Community digester operations and dairy farmer perspectives
Rising energy costs, increasing herd sizes, and other structural changes affecting the New York dairy industry may make farmers receptive to new energy production technologies. Anaerobic digestion represents a possible benefit to farmers by reducing odor while producing methane for electricity. However, current digester designs are for herd sizes of 300 or more cows, with significant economies of scale, so smaller operators may have little interest in the technology. Moreover, without a favorable policy environment and reliable grant programs, the initial investments required for digester installation might deter operators. One solution to these issues may be community digesters, which are centrally located facilities that accept manure from multiple farms. Data from a survey of New York dairy farmers were used to assess farmers’ interest in community digesters. In general, interest was associated with power generation outcomes and reservations about organic farming practices; advocates might encourage their use among smaller conventional farm operators looking for new sources of profit and diversification. Copyright Springer Science+Business Media B.V. 2010
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Volume (Year): 27 (2010)
Issue (Month): 4 (December)
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References listed on IDEAS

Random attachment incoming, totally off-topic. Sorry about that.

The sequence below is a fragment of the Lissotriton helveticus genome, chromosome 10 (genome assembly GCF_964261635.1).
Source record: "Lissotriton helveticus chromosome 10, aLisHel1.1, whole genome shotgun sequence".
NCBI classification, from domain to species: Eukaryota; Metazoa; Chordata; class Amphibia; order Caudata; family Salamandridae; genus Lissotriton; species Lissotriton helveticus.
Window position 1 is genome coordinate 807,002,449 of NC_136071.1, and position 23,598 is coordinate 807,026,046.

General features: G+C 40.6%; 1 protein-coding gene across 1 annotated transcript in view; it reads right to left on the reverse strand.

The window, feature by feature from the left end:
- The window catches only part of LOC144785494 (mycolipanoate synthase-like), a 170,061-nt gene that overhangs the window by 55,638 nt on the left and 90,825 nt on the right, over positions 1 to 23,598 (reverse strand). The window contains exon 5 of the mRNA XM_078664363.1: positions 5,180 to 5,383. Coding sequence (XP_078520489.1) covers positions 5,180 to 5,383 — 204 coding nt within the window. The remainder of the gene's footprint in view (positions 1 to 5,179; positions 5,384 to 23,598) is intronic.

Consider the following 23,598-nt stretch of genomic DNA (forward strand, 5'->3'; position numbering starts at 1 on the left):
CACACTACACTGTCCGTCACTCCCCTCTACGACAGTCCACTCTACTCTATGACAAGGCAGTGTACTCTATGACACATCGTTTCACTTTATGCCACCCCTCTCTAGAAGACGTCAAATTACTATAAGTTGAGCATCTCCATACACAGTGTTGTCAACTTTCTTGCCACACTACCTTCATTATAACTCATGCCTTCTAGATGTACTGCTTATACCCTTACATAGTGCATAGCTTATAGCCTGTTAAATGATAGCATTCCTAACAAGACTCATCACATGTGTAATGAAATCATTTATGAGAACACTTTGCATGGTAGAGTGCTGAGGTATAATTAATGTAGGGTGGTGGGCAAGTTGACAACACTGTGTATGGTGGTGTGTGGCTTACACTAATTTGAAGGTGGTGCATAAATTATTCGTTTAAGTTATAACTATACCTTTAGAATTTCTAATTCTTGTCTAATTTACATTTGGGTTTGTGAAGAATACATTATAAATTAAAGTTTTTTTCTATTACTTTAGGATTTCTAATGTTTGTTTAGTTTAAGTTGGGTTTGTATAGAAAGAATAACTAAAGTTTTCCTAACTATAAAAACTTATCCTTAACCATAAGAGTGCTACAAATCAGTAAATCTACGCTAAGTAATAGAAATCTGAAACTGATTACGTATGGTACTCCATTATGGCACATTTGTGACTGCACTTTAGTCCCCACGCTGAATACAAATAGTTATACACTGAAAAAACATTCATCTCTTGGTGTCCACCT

Please report citation or reference errors to , or , if you are the registered author of the cited work, log in to your RePEc Author Service profile, click on "citations" and make appropriate adjustments.:
- C. Hinrichs & Rick Welsh, 2003. "The effects of the industrialization of US livestock agriculture on promoting sustainable production practices," Agriculture and Human Values, Springer, vol. 20(2), pages 125-141, June.
- William F. Lazarus & Margaretha Rudstrom, 2007. "The Economics of Anaerobic Digester Operation on a Minnesota Dairy Farm," Review of Agricultural Economics, Agricultural and Applied Economics Association, vol. 29(2), pages 349-364.
- Thornley, Patricia, 2006. "Increasing biomass based power generation in the UK," Energy Policy, Elsevier, vol. 34(15), pages 2087-2099, October.
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